1 cup (250 mL) teff flour
1 cup (250 mL) brown rice flour
1/2 cup (125 mL) tapioca flour
1/2 cup (125 mL) potato flour
1/2 cup (125 mL) white rice flour
1/2 cup (125 mL) cornstarch
1 Tbsp (15 mL) baking powder
2 tsp (10 mL) xanthan gum
1 Tbsp (15 mL) raw cane sugar, divided
1 tsp (5 mL) sea salt
1 1/4 cups (310 mL) water
1 package (8 g) active dry yeast
1/4 cup (60 mL) extra-virgin olive oil
3 eggs, at room temperature
1 tsp (5 mL) freshly squeezed lemon juice
Place flours, cornstarch, baking powder, xanthan gum, 2 tsp (10 mL) sugar, and salt in large bowl of mixer fitted with a paddle. Mix at low speed until blended.
Heat water in small bowl to about 110 F (40 C). Stir in 1 tsp (5 mL) sugar until dissolved. Sprinkle with yeast and let rest until yeast has bubbled to the surface, about 5 minutes. Add to dry ingredients along with oil, eggs, and lemon juice. Gently beat until mixture comes together. Continue to beat at low speed for a couple of minutes to blend thoroughly. Turn out onto counter. If dough is too sticky, lightly dust surface with tapioca flour.
Gently knead with hands for a minute, then divide mixture in half. Crusts can be made to this point, tightly wrapped and refrigerated for up to 1 day before using. Simply bring to room temperature 30 minutes before rolling out.
Lightly oil two 12 in (30 cm) pizza pans. Roll out dough and press into prepared pizza pans. Partially rise in a warm place for 15 minutes.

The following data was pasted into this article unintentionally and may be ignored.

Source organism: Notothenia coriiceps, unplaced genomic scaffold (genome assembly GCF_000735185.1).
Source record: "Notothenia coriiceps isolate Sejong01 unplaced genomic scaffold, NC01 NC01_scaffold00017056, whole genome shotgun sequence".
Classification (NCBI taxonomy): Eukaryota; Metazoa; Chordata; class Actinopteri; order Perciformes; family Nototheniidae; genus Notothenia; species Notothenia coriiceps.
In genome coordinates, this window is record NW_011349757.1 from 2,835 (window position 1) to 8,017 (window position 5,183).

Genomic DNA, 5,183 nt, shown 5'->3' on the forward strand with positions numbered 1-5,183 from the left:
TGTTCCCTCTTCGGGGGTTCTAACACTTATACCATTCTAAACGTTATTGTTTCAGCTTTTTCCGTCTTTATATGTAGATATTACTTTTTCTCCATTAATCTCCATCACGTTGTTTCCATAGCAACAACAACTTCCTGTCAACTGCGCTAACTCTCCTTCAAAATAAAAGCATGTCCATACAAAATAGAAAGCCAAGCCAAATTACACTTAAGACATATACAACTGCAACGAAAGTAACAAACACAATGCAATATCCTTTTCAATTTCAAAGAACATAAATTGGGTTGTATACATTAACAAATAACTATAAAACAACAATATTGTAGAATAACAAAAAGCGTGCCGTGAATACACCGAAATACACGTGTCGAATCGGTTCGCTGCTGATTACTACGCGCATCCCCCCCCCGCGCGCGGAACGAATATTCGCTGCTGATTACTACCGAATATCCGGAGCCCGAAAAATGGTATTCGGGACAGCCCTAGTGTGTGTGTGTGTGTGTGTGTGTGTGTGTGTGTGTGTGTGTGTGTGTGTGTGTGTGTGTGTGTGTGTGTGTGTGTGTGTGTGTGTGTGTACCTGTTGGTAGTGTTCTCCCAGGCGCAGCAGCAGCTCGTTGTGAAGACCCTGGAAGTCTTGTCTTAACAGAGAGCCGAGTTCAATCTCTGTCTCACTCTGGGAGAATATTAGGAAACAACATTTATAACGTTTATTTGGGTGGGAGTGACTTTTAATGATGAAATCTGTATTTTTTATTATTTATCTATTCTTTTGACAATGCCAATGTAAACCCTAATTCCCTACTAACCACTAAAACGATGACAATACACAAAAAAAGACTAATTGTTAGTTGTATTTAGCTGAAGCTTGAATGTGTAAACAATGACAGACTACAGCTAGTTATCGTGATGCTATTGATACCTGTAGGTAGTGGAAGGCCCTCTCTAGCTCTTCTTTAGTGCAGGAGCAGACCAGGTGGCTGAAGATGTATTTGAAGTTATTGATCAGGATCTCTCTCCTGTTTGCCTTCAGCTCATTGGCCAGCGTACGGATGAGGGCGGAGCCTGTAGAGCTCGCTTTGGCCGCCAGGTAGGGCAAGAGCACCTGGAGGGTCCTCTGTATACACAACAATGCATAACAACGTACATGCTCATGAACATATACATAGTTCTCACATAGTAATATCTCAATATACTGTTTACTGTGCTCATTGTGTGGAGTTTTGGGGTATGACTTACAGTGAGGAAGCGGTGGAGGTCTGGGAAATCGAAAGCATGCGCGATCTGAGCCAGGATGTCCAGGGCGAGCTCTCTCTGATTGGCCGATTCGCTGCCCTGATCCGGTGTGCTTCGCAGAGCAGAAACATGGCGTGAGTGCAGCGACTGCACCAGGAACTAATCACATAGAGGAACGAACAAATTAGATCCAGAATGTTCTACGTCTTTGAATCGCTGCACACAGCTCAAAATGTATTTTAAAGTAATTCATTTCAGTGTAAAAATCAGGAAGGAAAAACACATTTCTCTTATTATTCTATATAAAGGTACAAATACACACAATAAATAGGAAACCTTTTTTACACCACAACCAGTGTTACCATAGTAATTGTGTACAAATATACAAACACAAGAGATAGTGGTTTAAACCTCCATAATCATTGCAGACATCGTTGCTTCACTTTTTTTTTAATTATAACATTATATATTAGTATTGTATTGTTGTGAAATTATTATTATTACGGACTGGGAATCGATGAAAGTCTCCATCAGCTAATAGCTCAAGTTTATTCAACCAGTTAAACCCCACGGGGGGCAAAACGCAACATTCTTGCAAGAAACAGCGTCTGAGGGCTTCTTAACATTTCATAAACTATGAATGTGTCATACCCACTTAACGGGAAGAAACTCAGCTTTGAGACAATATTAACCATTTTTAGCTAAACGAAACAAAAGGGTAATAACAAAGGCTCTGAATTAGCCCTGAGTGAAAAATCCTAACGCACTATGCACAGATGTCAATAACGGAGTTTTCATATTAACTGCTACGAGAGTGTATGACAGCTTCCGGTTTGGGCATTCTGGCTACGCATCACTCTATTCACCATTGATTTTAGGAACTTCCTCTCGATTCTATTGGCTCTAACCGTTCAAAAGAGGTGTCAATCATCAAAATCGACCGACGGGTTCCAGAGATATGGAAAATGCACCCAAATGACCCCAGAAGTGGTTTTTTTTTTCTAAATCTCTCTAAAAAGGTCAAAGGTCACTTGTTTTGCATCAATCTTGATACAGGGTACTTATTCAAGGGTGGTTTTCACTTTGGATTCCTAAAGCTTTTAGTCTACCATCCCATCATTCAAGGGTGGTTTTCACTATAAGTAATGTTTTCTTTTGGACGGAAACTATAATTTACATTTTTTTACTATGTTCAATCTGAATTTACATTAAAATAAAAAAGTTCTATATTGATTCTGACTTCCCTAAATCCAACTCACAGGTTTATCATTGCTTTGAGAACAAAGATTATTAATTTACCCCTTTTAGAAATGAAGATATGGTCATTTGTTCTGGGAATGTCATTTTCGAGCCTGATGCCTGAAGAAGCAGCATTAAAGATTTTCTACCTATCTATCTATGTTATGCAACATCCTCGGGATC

Preheat barbecue to 400 F (200 C). Place 1 pizza crust in barbecue and close lid. Bake for 5 minutes, then using large spatula, flip crust and add toppings. Barbecue for 5 to 8 more minutes, or until done as you like.
source: "Vegan Barbecue Feast", alive #380, June 2014
Don’t be fooled by the simplicity of this roasted vegetable appetizer platter. High quality ingredients, a variety of textures and colours, fresh herbs, and a flash of lemon make it shine. Not all olive oils and balsamics are created equal Use your good, fruity, cold-pressed extra-virgin olive oil to accompany this appetizer platter, since the quality and flavour will shine through. You can use a more neutral and affordable olive oil for roasting the vegetables, if you prefer. As for the balsamic vinegar, use either an aged one that’s thick and sweet, or reduce a young balsamic in a small saucepan until thick, optionally adding a pinch of sugar to sweeten it (see the oyster mushrooms with caramelized parsnips recipe for helpful directions). A store-bought balsamic glaze that’s already been thickened works as well, but check the ingredients for unwanted preservatives and sweeteners.
Spooned over hearty fall greens such as kale or chard, this delicious side dish can also double as a main meal; its flavours absolutely pop with our zesty herb topping. The beets are packed with amazing nutrients, plus they’re delicious served hot, at room temperature, or cold. Add some crunch This dish is a meal in itself. Scatter toasted pine nuts or pecans overtop for some added crunch.
“One of my favourite stir-fry meals is broccoli beef, so when I found myself with several hundred pounds of Yukon Mountain caribou this past fall, I figured a ’bou backstrap would be an excellent game replacement,” says Cosco. “Paired with a side of rice, this quick game meal is ready to go.” Note to those afraid of cranking the heat: “The pan needs to be ripping hot to give an immediate sear,” says Cosco. Take a deep breath, and go for it. What’s backstrap? Backstrap comes from the caribou’s longissimus dorsi, the muscle that runs along the spine. Beef striploin would be a good substitution for the lean meat, says Cosco. The slices should be cut to the classic length of fajita strips, about 1/2 in (1.25 cm) wide.